Cartier’s New Exhibition in Mexico City Puts the Brand’s Wild Side on Full Display
Passionate collectors have often provoked some of the most imaginative designs. That was certainly the case with the legendary Mexican actress María Félix, who showed up at Cartier’s Paris boutique in the 1970s with a live baby crocodile as inspiration for a necklace.
From the 1950s to 1976, Félix commissioned several significant and wildly creative Cartier designs including the famous double-crocodile necklace that was covered with more than 2,000 emeralds and yellow diamonds, as well as a 22-inch-long flexible snake necklace set with over 2,400 diamonds and with its underbelly painted in red, green and black painted enamel in a nod to the Mexican flag. Those iconic designs are a highlight of the exhibition “Cartier Design: A Living Legacy,” which is on view at the Museo Jumex in Mexico City through May 14.
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The show puts a spotlight on Cartier’s cultural ties to Mexico and its pioneering design and craftsmanship, and pays tribute to Félix. Mexican architect Frida Escobedo, who is designing the Metropolitan Museum of Art’s new wing, created the exhibition’s immersive scenography with references to the architectural shapes of early Mexico and Mesoamerica, and the photographs that Josef Albers took of the Tenayuca pyramid in Mexico during the 1930s. Escobedo collaborated with noted Mexican curator Ana Elena Mallet, who selected 160 jewels, watches and objects from the Cartier Collection, the house’s archive of some 3,000 pieces gathered over the past 50 years.
The curator underscored the importance of jewelry as material culture and part of the human experience. “Jewelry helps us to understand people’s taste and how they lived and understand periods of time through creative materials,” explained Mallet. The exhibition opens with a diamond pyramid brooch from 1935 in a nod to Mexican archeological sites and the house’s diverse cultural influences. Walking through the cyrpt-like space, Cartier’s story unfolds in five themes—The Early Days and the Birth of a Style, Universal Curiosity, Jeanne Toussaint’s Taste, Wearing Beauty and Measuring Time and Maria Félix and Icons of Elegance.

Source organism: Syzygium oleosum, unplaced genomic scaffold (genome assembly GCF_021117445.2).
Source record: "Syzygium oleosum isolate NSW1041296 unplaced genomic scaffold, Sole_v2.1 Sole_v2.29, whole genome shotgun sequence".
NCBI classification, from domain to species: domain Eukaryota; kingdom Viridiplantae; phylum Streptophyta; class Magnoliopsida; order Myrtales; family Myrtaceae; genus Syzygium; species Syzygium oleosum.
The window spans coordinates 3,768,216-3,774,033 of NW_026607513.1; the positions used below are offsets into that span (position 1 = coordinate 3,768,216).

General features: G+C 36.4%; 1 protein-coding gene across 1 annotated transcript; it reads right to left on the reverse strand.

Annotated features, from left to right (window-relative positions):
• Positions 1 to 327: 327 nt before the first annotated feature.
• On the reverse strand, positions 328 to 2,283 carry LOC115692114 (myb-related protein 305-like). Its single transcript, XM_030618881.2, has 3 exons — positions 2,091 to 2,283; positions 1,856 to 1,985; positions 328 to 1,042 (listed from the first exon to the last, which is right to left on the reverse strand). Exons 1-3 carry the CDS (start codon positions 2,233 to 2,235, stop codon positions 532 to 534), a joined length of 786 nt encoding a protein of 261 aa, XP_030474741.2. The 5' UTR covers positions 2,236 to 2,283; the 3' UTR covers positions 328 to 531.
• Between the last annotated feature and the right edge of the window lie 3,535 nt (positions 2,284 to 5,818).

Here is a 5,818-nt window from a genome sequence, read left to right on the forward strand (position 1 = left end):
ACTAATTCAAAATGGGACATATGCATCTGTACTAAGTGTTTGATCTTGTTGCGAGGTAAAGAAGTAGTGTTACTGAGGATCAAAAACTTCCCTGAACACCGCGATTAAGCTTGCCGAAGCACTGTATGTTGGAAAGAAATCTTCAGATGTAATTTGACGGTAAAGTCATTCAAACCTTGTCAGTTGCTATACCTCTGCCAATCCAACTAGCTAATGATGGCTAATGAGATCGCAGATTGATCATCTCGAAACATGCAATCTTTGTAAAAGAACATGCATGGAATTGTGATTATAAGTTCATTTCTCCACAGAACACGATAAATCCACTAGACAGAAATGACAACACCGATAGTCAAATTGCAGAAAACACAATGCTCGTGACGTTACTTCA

Rather than a nostalgic look at the past, the show illustrates Cartier’s legacy as a living and evolving reference for new designers, says Pierre Rainero, the house’s director of image, style and heritage at an interview in Mexico City. In the hands of Jeanne Toussaint, the house’s creative director from 1933 to 1970, he says we see the evolution of Louis Cartier’s legacy in bold new ways. She enriched the house’s artistic styles with a sense of modernity and cultural influences from Asia, Ancient Egypt and India, all of which play into the house’s designs today. “Jeanne Toussaint’s designs were linked to a new freedom of expression for women and a new type of jewelry in terms of scale and mixing materials,” Rainero points out. That spirit gave women like Félix the inspiration to come to Cartier to execute their dreams.
Félix met many times with Toussaint, and she learned the house’s stylistic codes, and infused her own larger-than-life Mexican spirit in her special orders. She frequently wore those head-turning jewels in photographs (sometimes all at once). Those images, says Rainero, changed the jewelry landscape. “It gave people the idea of what jewelry could be, and how it could reflect themselves.”
Cartier had many muses, but as rule the house doesn’t talk about clients. It helped that Félix was so widely photographed in her Cartier pieces, and they were part of her public image. The show also showcases Gloria Swanson’s diamond, rock crystal and platinum bracelet, which she wore in the 1950 film Sunset Boulevard, the famous Flamingo brooch designed for the Duchess of Windsor in 1940, an elaborate scarab belt with an Egyptian faience created for Cole Porter in 1926, and the Santos timepiece owned by Brazilian aviator, Alberto Santos-Dumont for which it was named.
The last time that Félix’s Cartier jewels were shown in Mexico City was 24 years ago, when the house staged an exhibition at the Palacio de Bellas Artes. By then, the actress, who died in 2022, no longer owned those iconic pieces, but she was still buying Cartier jewelry, recalled Rainero. “At the last exhibit, Félix told me that she always had a taste for big jewelry, and that coming to Cartier, she was sure to get big jewelry in good taste.”
Just as Félix was inspired by Toussaint’s bold designs for her own bespoke commissions, perhaps her jewels in the exhibition will inspire the next wildly creative collaborations.
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